* [http://www.owasp.org/index.php/CSRF Cross Site Request Forgery]
+
 
+
==== Implementation Suggestions ====
+
[http://docs.djangoproject.com/en/dev/ref/contrib/csrf/ Django] provides this functionality optionally.
+
 
+
==== Documentation Suggestion ====
+
Where possible, turn this feature on in all user manuals, tutorials, demonstration/sample code, and all other documentation. Explain how the feature works and the risk associated with not using it.
+
 
+
 
+
=== Automatically Reset Session IDs After Authentication ===
+
==== Requirement Description ====
+
Change the Session ID of a user after successful authentication. Note that this feature requires knowledge of when authentication occurs. Such knowledge is trivial in framework-managed authentication but more difficult if developers elect to use custom or third party authentication. Provide a hook for the developer to tell the framework when authentication occurs in cases where the framework can’t make that determination automatically (e.g. user.hasAuthenticated() ).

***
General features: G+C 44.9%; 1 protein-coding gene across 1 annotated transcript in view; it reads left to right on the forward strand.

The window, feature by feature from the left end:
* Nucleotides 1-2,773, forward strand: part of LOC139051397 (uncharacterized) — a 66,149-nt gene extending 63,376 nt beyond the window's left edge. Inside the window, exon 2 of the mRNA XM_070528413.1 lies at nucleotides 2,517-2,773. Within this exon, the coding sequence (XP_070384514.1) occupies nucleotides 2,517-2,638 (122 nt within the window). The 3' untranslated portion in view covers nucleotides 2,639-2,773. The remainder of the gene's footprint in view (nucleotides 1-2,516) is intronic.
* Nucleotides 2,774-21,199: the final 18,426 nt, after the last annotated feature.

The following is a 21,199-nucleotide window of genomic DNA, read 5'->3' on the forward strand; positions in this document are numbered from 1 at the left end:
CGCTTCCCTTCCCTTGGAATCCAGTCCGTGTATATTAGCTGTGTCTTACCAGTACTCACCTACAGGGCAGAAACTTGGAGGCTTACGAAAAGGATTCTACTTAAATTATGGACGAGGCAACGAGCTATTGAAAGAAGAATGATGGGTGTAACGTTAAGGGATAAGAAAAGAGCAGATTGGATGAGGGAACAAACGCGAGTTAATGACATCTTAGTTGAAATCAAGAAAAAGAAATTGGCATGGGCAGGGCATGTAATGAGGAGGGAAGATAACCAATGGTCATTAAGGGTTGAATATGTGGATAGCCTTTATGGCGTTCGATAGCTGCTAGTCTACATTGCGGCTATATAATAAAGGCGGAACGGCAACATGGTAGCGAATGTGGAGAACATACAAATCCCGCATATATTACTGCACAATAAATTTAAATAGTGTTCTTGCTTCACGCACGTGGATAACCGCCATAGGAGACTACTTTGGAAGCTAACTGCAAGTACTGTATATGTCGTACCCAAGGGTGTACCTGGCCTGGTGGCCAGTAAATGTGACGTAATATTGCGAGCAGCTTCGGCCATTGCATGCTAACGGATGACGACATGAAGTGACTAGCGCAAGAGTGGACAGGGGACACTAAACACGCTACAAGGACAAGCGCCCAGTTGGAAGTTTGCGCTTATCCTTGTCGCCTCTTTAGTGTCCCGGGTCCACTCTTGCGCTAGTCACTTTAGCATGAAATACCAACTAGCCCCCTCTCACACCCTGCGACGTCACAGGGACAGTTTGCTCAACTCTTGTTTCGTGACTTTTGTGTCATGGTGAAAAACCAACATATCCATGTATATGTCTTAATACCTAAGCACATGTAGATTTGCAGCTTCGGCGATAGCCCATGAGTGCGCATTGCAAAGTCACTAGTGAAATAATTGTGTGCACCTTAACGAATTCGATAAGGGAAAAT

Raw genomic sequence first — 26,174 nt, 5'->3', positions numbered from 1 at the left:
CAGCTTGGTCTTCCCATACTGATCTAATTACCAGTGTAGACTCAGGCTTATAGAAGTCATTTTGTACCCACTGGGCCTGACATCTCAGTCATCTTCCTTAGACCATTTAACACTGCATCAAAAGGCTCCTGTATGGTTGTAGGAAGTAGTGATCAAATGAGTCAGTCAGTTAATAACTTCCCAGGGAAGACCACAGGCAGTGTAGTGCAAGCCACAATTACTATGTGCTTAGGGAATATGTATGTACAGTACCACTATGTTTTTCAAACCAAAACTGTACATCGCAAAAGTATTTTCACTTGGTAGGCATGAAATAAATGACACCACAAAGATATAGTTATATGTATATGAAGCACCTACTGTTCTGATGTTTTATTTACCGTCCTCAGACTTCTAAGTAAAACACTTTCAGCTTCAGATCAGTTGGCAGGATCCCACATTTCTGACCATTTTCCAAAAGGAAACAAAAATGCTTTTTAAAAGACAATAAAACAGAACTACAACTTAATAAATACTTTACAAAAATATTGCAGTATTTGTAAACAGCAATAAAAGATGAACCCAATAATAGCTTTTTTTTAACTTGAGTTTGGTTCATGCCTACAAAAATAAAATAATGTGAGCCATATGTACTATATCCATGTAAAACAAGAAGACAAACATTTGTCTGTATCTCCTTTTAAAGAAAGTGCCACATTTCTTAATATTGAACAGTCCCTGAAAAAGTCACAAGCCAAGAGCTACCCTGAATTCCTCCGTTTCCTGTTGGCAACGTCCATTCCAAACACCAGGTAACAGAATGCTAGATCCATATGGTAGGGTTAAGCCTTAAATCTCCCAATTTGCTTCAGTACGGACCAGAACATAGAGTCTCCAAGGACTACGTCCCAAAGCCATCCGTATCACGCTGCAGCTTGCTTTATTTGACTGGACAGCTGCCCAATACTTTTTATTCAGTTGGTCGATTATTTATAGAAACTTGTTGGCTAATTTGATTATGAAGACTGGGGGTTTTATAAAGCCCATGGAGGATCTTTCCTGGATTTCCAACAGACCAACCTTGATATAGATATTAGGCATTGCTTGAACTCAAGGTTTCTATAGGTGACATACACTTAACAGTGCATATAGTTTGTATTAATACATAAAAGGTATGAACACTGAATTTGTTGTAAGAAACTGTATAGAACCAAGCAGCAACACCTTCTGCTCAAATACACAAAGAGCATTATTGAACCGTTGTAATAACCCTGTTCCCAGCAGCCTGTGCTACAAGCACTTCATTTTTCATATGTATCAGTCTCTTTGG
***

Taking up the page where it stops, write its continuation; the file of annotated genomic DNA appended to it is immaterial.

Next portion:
+
 
+
If developers can associate server-side state with a session then retain that state when the session ID changes.
+
 
+
In some cases, particularly when working with legacy components, changing session IDs after authentication may break functionality. Provide an option to disable this functionality.
+
 
+
==== Relevant Weaknesses ====
+
This requirement mitigates the following weaknesses:
+
 
+
* [http://www.owasp.org/index.php/Session_Fixation Session fixation]
+
 
+
==== Implementation Suggestions ====
+
Spring Security has built-in [http://static.springsource.org/spring-security/site/docs/3.0.x/reference/ns-config.html session fixation defense].
+
 
+
==== Documentation Suggestion ====
+
Always keep this functionality enabled on in all user manuals, tutorials, demonstration/sample code, and all other documentation. Explain how the feature works and the risk associated with not using it.
+
 
+
 
+
=== Apply HttpOnly Flag to Session ID Cookie by Default ===
+
==== Requirement Description ====
+
Append the “[http://www.owasp.org/index.php/Testing_for_cookies_attributes_%28OWASP-SM-002%29 HttpOnly]” flag to session cookies by default, with an option to turn that feature off.
+
 
+
==== Relevant Weaknesses ====
+
This requirement mitigates the following weaknesses: